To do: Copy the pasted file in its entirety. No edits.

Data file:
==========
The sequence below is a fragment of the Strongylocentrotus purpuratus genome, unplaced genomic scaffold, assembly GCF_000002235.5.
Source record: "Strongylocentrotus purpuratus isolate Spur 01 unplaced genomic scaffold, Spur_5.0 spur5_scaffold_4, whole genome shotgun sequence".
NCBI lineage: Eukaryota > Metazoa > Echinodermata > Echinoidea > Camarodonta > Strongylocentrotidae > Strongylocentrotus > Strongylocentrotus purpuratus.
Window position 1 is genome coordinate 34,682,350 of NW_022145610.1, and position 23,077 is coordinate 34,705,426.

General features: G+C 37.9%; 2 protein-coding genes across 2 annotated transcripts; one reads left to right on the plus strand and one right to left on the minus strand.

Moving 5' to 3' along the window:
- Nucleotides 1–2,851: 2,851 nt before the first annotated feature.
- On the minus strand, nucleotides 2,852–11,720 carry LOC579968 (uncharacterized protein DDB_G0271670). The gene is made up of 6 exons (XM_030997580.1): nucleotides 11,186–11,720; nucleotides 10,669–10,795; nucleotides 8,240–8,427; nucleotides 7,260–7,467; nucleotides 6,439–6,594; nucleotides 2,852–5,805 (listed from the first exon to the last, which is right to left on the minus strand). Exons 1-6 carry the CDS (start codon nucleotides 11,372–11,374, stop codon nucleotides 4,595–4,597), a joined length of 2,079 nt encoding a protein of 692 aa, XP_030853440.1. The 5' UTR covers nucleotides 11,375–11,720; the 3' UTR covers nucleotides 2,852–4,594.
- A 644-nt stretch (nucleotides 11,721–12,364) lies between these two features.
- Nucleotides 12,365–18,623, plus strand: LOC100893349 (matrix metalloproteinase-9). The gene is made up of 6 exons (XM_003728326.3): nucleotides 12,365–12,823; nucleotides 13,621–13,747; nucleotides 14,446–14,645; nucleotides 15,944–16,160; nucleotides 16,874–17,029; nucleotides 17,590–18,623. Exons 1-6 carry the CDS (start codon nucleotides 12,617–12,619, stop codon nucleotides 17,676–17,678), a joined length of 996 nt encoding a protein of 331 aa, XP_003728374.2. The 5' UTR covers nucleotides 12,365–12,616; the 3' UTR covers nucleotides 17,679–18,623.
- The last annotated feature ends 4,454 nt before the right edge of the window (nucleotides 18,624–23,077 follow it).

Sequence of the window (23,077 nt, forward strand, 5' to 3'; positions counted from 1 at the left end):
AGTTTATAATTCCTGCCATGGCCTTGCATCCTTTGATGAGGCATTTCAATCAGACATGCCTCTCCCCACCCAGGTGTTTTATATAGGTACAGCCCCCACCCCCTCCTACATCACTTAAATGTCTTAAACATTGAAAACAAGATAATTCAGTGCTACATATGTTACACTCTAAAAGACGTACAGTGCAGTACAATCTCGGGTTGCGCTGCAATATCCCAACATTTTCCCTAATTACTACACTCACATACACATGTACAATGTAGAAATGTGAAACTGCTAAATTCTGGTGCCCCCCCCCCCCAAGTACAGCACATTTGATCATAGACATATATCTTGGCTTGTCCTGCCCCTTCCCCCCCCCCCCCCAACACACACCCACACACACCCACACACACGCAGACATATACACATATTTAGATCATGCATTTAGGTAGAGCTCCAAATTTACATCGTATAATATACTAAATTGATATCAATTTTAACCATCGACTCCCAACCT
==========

The sequence below is a fragment of the Strongylocentrotus purpuratus genome, unplaced genomic scaffold, assembly GCF_000002235.5.
Source record: "Strongylocentrotus purpuratus isolate Spur 01 unplaced genomic scaffold, Spur_5.0 spur5_scaffold_4, whole genome shotgun sequence".
NCBI lineage: Eukaryota > Metazoa > Echinodermata > Echinoidea > Camarodonta > Strongylocentrotidae > Strongylocentrotus > Strongylocentrotus purpuratus.
Window position 1 is genome coordinate 34,682,350 of NW_022145610.1, and position 23,077 is coordinate 34,705,426.

General features: G+C 37.9%; 2 protein-coding genes across 2 annotated transcripts; one reads left to right on the plus strand and one right to left on the minus strand.

Moving 5' to 3' along the window:
- Nucleotides 1–2,851: 2,851 nt before the first annotated feature.
- On the minus strand, nucleotides 2,852–11,720 carry LOC579968 (uncharacterized protein DDB_G0271670). The gene is made up of 6 exons (XM_030997580.1): nucleotides 11,186–11,720; nucleotides 10,669–10,795; nucleotides 8,240–8,427; nucleotides 7,260–7,467; nucleotides 6,439–6,594; nucleotides 2,852–5,805 (listed from the first exon to the last, which is right to left on the minus strand). Exons 1-6 carry the CDS (start codon nucleotides 11,372–11,374, stop codon nucleotides 4,595–4,597), a joined length of 2,079 nt encoding a protein of 692 aa, XP_030853440.1. The 5' UTR covers nucleotides 11,375–11,720; the 3' UTR covers nucleotides 2,852–4,594.
- A 644-nt stretch (nucleotides 11,721–12,364) lies between these two features.
- Nucleotides 12,365–18,623, plus strand: LOC100893349 (matrix metalloproteinase-9). The gene is made up of 6 exons (XM_003728326.3): nucleotides 12,365–12,823; nucleotides 13,621–13,747; nucleotides 14,446–14,645; nucleotides 15,944–16,160; nucleotides 16,874–17,029; nucleotides 17,590–18,623. Exons 1-6 carry the CDS (start codon nucleotides 12,617–12,619, stop codon nucleotides 17,676–17,678), a joined length of 996 nt encoding a protein of 331 aa, XP_003728374.2. The 5' UTR covers nucleotides 12,365–12,616; the 3' UTR covers nucleotides 17,679–18,623.
- The last annotated feature ends 4,454 nt before the right edge of the window (nucleotides 18,624–23,077 follow it).

Sequence of the window (23,077 nt, forward strand, 5' to 3'; positions counted from 1 at the left end):
AGTTTATAATTCCTGCCATGGCCTTGCATCCTTTGATGAGGCATTTCAATCAGACATGCCTCTCCCCACCCAGGTGTTTTATATAGGTACAGCCCCCACCCCCTCCTACATCACTTAAATGTCTTAAACATTGAAAACAAGATAATTCAGTGCTACATATGTTACACTCTAAAAGACGTACAGTGCAGTACAATCTCGGGTTGCGCTGCAATATCCCAACATTTTCCCTAATTACTACACTCACATACACATGTACAATGTAGAAATGTGAAACTGCTAAATTCTGGTGCCCCCCCCCCCCAAGTACAGCACATTTGATCATAGACATATATCTTGGCTTGTCCTGCCCCTTCCCCCCCCCCCCCCAACACACACCCACACACACCCACACACACGCAGACATATACACATATTTAGATCATGCATTTAGGTAGAGCTCCAAATTTACATCGTATAATATACTAAATTGATATCAATTTTAACCATCGACTCCCAACCT